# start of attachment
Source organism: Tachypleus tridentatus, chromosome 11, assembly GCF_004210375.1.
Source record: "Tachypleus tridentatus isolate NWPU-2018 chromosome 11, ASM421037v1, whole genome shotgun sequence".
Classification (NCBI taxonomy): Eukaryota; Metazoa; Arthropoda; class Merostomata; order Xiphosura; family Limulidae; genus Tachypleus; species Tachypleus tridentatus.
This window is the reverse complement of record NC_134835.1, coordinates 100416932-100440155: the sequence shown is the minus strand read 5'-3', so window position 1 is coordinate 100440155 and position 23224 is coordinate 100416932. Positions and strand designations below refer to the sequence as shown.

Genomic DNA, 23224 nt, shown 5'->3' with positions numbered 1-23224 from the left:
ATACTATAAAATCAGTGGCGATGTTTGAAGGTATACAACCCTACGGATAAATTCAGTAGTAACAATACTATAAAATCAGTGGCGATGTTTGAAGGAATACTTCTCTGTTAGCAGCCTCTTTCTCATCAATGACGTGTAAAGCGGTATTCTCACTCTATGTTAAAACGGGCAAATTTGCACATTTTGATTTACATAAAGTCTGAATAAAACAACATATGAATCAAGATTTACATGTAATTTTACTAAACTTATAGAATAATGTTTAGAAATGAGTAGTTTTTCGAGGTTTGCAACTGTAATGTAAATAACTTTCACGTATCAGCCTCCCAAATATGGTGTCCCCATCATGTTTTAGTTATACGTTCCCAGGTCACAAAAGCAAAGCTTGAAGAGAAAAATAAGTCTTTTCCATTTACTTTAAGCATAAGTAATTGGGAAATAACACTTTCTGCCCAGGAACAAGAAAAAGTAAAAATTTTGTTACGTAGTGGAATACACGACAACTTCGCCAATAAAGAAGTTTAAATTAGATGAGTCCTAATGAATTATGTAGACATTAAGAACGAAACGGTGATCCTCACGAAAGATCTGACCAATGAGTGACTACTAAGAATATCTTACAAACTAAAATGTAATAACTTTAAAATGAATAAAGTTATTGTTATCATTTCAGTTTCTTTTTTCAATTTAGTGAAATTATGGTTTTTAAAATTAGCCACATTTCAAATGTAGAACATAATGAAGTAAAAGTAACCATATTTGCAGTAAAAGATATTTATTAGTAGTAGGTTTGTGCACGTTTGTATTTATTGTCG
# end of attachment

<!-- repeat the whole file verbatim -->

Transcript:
Source organism: Tachypleus tridentatus, chromosome 11, assembly GCF_004210375.1.
Source record: "Tachypleus tridentatus isolate NWPU-2018 chromosome 11, ASM421037v1, whole genome shotgun sequence".
Classification (NCBI taxonomy): Eukaryota; Metazoa; Arthropoda; class Merostomata; order Xiphosura; family Limulidae; genus Tachypleus; species Tachypleus tridentatus.
This window is the reverse complement of record NC_134835.1, coordinates 100416932-100440155: the sequence shown is the minus strand read 5'-3', so window position 1 is coordinate 100440155 and position 23224 is coordinate 100416932. Positions and strand designations below refer to the sequence as shown.

Genomic DNA, 23224 nt, shown 5'->3' with positions numbered 1-23224 from the left:
ATACTATAAAATCAGTGGCGATGTTTGAAGGTATACAACCCTACGGATAAATTCAGTAGTAACAATACTATAAAATCAGTGGCGATGTTTGAAGGAATACTTCTCTGTTAGCAGCCTCTTTCTCATCAATGACGTGTAAAGCGGTATTCTCACTCTATGTTAAAACGGGCAAATTTGCACATTTTGATTTACATAAAGTCTGAATAAAACAACATATGAATCAAGATTTACATGTAATTTTACTAAACTTATAGAATAATGTTTAGAAATGAGTAGTTTTTCGAGGTTTGCAACTGTAATGTAAATAACTTTCACGTATCAGCCTCCCAAATATGGTGTCCCCATCATGTTTTAGTTATACGTTCCCAGGTCACAAAAGCAAAGCTTGAAGAGAAAAATAAGTCTTTTCCATTTACTTTAAGCATAAGTAATTGGGAAATAACACTTTCTGCCCAGGAACAAGAAAAAGTAAAAATTTTGTTACGTAGTGGAATACACGACAACTTCGCCAATAAAGAAGTTTAAATTAGATGAGTCCTAATGAATTATGTAGACATTAAGAACGAAACGGTGATCCTCACGAAAGATCTGACCAATGAGTGACTACTAAGAATATCTTACAAACTAAAATGTAATAACTTTAAAATGAATAAAGTTATTGTTATCATTTCAGTTTCTTTTTTCAATTTAGTGAAATTATGGTTTTTAAAATTAGCCACATTTCAAATGTAGAACATAATGAAGTAAAAGTAACCATATTTGCAGTAAAAGATATTTATTAGTAGTAGGTTTGTGCACGTTTGTATTTATTGTCG